View Count : web counter free

In this article we will see how to create a simple Asp.Net Web API service and host it on IIS

Creating Our First Asp.Net Web API

Start VS2013 --> Just goto File --> New --> Project and Select ASP.NET Web Application and I will name it as MyFirstWebAPI

We will do everything from scratch. We will start an empty WebAPI project and click OK.

It is good to have basic understanding of MVC (or Learn Here For Free) before proceeding for ASP.NET Web APIs. If you do not have, even then no worries! it is very simple.

The directory structure is same as MVC project. You have Controllers and Models.

Now I am going to add a new Controller. I will say Right Click on Controllers folder and Add --> Controller and I am going to add ASP.NET Web API 2 Controller which is Empty.

Now, what is the difference between Web API and Web API 2? Web API2 of Web API, because you are a newbie to Web API you need not worry much about the versions.

So for a newbie there is no much difference in various versioning’s of Web API. So as of now let us go with Web API 2 Controller - Empty.

I will name it as MTTController and I will Add.

using System;
using System.Collections.Generic;
using System.Linq;
using System.Net;
using System.Net.Http;
using System.Web.Http;
using System.Web.Http.Cors;

namespace MyFirstWebAPI.Controllers
{
public class MTTController : ApiController
{

}
}

Now, if you observe your Web API Controller is a class which inherits from a pre-defined class that is ApiController, so your Web API Controller is nothing but a class in simple term which inherits from ApiController (which is a pre-defined class).

Now, I will define a method which returns string and I will name it as Get(). As we know that it follows certain conventions. So for GET method your method name should be Get and it is going to return “ManzoorTheTrainer”.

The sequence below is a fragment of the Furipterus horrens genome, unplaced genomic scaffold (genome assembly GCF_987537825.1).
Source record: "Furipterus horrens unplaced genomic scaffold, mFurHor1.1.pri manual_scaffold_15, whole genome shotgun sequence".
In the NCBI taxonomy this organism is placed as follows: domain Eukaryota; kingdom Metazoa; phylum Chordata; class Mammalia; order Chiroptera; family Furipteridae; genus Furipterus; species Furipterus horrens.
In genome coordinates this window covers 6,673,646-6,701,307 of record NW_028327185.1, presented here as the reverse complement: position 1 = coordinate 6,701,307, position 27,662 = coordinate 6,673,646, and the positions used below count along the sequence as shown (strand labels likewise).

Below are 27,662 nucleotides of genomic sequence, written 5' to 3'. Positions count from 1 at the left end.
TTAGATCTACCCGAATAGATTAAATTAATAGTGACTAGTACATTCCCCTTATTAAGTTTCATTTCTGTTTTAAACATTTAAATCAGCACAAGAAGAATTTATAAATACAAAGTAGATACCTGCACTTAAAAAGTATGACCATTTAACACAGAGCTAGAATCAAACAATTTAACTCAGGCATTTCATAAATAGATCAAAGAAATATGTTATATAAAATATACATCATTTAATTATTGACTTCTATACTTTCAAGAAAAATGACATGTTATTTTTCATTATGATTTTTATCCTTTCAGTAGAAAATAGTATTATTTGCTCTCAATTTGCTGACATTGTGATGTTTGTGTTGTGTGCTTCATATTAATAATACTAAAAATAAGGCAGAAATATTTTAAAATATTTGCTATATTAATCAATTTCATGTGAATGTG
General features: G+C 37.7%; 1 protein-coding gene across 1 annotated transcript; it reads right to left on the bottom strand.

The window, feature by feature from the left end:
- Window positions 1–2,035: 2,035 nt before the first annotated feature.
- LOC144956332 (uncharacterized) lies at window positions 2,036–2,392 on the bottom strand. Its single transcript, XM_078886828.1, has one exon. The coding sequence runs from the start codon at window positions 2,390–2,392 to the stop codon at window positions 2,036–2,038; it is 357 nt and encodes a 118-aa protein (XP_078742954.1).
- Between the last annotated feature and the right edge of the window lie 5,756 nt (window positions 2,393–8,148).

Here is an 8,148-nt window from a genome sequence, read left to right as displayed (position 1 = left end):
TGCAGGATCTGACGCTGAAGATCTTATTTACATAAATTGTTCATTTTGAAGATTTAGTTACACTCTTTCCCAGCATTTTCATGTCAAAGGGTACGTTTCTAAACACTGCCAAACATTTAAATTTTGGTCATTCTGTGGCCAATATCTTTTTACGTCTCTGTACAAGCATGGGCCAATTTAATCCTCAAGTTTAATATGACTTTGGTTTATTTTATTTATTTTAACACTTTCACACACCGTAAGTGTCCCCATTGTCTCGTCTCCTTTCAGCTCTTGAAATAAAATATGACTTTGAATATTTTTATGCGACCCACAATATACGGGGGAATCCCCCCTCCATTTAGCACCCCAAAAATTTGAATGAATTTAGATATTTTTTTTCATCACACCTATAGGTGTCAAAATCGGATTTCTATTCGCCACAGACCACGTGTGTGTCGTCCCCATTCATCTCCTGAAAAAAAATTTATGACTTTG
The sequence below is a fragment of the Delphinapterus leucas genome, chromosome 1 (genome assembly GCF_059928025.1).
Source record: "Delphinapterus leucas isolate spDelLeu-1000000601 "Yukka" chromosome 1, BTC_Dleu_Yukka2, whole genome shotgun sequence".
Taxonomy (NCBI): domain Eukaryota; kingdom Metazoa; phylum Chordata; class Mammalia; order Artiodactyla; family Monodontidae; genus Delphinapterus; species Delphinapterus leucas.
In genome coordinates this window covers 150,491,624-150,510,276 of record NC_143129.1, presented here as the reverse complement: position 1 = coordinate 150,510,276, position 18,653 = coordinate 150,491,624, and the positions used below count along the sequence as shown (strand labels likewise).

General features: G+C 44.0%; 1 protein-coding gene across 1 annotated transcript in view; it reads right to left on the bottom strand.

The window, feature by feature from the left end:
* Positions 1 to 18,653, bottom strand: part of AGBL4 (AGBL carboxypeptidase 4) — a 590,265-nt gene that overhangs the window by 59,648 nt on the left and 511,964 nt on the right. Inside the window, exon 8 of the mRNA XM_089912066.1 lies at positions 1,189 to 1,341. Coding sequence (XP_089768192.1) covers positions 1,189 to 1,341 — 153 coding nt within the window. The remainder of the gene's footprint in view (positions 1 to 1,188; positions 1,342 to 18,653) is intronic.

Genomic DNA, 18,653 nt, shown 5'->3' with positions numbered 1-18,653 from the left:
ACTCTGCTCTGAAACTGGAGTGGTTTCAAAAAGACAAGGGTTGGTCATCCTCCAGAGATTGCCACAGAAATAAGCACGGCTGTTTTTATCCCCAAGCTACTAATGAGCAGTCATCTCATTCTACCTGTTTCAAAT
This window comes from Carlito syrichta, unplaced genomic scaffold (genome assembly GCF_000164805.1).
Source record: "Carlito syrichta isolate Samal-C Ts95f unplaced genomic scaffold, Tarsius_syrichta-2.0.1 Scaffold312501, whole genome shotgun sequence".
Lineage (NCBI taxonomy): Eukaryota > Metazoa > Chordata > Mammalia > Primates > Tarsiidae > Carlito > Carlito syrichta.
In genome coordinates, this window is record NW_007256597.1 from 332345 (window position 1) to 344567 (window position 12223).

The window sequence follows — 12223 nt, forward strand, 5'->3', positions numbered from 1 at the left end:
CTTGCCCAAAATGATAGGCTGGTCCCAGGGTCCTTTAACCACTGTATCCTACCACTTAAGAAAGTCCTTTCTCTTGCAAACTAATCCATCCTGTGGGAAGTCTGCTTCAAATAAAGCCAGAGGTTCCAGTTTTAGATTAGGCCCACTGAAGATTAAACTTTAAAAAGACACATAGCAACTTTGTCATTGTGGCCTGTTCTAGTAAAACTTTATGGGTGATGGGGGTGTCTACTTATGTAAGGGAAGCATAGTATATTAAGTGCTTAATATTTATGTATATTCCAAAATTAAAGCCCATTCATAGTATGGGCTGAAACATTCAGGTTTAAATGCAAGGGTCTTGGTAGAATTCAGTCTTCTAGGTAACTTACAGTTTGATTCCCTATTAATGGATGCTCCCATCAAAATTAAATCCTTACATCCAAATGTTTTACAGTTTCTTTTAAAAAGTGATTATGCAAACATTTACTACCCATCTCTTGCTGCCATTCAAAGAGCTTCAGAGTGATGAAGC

using System;
using System.Collections.Generic;
using System.Linq;
using System.Net;
using System.Net.Http;
using System.Web.Http;
using System.Web.Http.Cors;

namespace MyFirstWebAPI.Controllers
{

public class MTTController : ApiController
{

// ../api/MTT
public string Get()
{
return "ManzoorTheTrainer.com";
}

}

}

Now, how do I access this? MyBaseAddress/api/MTT (Controller Name).That’s it.
Because by default my method from the browser is GET. If I just type in “/api/MTT” it is going to Invoke Get method. Now, let me execute this.

My base address is http://localhost:4070 and I will say http://localhost:4070/api/MTT and you see that it returns “ManzoorTheTrainer”.

I will say F12. Now if you see your request, in its Headers the Request Method Is GET and Status Code is 200 it means OK. Whatever you were expecting it has returned it.

Now what if I want to return an array. I need to simply use string[] as return type and I will say return new array of string, Save this. Now let me execute it

using System;
using System.Collections.Generic;
using System.Linq;
using System.Net;
using System.Net.Http;
using System.Web.Http;